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I have seen a G.S. Mark II sporting an Elgin movement, and that's not a problem. The problem comes from the fact that the movement is a plain 7j, simple regulator. I was thinking that a Mk II should have been at least 15j, am I worng ?
Many thanks for your help !
Is the movement original to the case and dial? Over the many decades since these watches were made and supplied to the British military it is very likely that there would have been many different military and private sector watchmakers who would have worked on it. Most of them, especially the private sector ones would not have likely been too concerned with maintaining such a watch's originality. Military timepieces have not traditionally been very collectable - it is only in the past decade or so that there has been much interest in them beyond the small handful of hard core collectors. Even today they are just a specialty area with a relatively modest following compared to the biggest areas of watch collector interest.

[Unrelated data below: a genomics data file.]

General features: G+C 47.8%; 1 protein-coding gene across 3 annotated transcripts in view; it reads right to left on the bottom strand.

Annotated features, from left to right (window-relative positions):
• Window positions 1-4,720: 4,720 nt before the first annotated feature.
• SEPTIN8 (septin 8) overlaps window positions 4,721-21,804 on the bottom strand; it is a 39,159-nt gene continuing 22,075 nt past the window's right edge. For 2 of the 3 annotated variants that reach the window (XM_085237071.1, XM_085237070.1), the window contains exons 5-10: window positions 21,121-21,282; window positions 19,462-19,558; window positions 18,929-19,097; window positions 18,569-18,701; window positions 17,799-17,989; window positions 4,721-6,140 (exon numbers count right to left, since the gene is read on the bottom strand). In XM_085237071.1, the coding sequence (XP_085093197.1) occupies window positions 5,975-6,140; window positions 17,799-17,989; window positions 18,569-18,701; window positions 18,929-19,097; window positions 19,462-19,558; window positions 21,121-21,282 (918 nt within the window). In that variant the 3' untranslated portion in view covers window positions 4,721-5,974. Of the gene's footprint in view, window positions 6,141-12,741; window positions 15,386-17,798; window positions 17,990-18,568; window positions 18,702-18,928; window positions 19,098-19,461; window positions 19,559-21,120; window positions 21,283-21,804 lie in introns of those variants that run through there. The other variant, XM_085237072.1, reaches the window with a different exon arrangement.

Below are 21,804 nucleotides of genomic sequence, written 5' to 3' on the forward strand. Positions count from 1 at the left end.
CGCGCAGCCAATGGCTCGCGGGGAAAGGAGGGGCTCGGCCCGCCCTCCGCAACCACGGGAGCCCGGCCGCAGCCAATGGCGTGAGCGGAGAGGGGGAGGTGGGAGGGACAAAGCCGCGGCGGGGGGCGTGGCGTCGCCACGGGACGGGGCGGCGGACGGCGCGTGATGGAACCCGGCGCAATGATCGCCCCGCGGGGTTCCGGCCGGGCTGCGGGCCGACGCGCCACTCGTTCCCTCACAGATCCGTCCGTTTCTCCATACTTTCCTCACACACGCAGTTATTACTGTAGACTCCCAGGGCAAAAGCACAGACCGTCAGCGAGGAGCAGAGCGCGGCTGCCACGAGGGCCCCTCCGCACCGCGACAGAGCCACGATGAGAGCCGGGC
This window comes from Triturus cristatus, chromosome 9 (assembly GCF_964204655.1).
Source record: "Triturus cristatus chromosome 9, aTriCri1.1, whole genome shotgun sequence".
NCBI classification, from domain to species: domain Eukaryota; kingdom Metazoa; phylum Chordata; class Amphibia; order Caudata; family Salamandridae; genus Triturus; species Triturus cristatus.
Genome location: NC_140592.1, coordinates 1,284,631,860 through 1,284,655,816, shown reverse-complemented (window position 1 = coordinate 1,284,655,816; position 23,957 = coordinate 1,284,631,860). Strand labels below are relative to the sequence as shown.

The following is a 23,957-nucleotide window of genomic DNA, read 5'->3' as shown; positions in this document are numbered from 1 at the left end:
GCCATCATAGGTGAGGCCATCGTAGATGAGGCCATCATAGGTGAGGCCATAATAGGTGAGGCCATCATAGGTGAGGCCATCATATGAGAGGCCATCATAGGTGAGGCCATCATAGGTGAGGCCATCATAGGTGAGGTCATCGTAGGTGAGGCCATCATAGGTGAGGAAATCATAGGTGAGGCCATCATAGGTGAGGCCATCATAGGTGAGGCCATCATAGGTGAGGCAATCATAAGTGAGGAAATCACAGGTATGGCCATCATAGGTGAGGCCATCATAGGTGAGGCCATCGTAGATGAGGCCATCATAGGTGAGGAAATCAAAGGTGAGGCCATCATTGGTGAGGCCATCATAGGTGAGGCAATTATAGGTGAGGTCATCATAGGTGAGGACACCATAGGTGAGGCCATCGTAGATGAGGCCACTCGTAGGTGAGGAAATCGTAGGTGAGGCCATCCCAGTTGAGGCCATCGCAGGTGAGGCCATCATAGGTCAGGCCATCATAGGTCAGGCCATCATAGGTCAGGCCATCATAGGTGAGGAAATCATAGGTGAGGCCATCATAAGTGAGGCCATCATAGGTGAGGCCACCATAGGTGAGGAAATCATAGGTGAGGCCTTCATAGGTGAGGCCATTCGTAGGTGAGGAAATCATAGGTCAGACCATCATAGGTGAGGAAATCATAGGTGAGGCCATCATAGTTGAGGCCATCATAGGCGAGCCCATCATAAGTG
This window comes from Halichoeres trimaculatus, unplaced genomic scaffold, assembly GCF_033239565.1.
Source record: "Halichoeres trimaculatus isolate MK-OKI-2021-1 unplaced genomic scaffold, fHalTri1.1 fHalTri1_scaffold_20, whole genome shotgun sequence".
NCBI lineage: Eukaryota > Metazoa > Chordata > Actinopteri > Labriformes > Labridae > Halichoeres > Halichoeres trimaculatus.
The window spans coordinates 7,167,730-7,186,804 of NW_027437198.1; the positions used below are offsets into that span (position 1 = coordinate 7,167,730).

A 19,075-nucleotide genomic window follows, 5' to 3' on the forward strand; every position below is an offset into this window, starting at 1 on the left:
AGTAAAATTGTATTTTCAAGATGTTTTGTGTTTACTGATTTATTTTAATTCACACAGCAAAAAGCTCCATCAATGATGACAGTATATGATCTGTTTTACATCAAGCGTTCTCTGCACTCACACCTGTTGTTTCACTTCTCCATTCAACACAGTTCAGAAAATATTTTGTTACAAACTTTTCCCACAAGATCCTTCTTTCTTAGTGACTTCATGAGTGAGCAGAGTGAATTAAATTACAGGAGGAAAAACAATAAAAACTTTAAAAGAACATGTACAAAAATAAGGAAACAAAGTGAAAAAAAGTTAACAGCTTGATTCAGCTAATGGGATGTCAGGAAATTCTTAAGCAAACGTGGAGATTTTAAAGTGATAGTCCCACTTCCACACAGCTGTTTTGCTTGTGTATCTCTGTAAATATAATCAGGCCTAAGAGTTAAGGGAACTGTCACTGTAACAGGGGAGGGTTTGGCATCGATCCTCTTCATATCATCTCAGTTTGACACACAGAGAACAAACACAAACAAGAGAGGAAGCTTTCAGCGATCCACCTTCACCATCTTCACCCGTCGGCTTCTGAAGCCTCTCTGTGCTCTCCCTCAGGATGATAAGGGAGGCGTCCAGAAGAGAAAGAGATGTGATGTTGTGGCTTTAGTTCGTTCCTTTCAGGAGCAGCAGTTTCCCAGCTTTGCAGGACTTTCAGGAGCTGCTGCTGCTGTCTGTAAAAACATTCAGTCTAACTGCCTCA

Hi, Jim. Thanks for your answer. I do think that case & movement are different things, did not belong each other, and thus that this PW is a little Frankenstein, since I do not think that a plain 7j, american moreover, could have been bought as a Mark II. If the movement was truly British, I think, there could ahve been some debate, since British watchmakers used very sparingly jewels, as far as I know, but with a swiss or American movement I do not think it was acceptable to OD.
Have a nice day and thanks again
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